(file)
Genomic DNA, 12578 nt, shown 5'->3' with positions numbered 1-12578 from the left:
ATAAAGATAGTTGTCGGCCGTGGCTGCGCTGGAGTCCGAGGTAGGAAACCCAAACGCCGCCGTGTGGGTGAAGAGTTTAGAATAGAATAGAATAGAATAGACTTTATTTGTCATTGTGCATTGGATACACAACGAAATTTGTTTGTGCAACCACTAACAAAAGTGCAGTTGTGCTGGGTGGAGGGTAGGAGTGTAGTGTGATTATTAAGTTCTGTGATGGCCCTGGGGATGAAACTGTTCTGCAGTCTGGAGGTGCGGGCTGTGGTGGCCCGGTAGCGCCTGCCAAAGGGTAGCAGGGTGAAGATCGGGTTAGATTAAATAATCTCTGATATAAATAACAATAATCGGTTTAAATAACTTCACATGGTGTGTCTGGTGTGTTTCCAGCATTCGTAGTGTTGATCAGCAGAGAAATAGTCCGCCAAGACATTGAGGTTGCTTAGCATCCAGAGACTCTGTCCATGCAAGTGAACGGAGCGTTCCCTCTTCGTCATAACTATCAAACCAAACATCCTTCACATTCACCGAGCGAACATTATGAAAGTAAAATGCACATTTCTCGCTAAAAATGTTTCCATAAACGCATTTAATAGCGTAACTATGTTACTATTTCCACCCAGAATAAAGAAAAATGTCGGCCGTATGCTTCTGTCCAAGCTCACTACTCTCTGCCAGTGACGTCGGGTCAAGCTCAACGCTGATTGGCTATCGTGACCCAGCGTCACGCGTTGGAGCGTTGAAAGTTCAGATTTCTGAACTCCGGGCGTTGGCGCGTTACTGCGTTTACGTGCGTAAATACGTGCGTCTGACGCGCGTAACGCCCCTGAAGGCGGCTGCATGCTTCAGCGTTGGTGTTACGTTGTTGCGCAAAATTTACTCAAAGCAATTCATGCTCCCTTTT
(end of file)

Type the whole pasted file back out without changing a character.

Genomic DNA, 12578 nt, shown 5'->3' with positions numbered 1-12578 from the left:
ATAAAGATAGTTGTCGGCCGTGGCTGCGCTGGAGTCCGAGGTAGGAAACCCAAACGCCGCCGTGTGGGTGAAGAGTTTAGAATAGAATAGAATAGAATAGACTTTATTTGTCATTGTGCATTGGATACACAACGAAATTTGTTTGTGCAACCACTAACAAAAGTGCAGTTGTGCTGGGTGGAGGGTAGGAGTGTAGTGTGATTATTAAGTTCTGTGATGGCCCTGGGGATGAAACTGTTCTGCAGTCTGGAGGTGCGGGCTGTGGTGGCCCGGTAGCGCCTGCCAAAGGGTAGCAGGGTGAAGATCGGGTTAGATTAAATAATCTCTGATATAAATAACAATAATCGGTTTAAATAACTTCACATGGTGTGTCTGGTGTGTTTCCAGCATTCGTAGTGTTGATCAGCAGAGAAATAGTCCGCCAAGACATTGAGGTTGCTTAGCATCCAGAGACTCTGTCCATGCAAGTGAACGGAGCGTTCCCTCTTCGTCATAACTATCAAACCAAACATCCTTCACATTCACCGAGCGAACATTATGAAAGTAAAATGCACATTTCTCGCTAAAAATGTTTCCATAAACGCATTTAATAGCGTAACTATGTTACTATTTCCACCCAGAATAAAGAAAAATGTCGGCCGTATGCTTCTGTCCAAGCTCACTACTCTCTGCCAGTGACGTCGGGTCAAGCTCAACGCTGATTGGCTATCGTGACCCAGCGTCACGCGTTGGAGCGTTGAAAGTTCAGATTTCTGAACTCCGGGCGTTGGCGCGTTACTGCGTTTACGTGCGTAAATACGTGCGTCTGACGCGCGTAACGCCCCTGAAGGCGGCTGCATGCTTCAGCGTTGGTGTTACGTTGTTGCGCAAAATTTACTCAAAGCAATTCATGCTCCCTTTT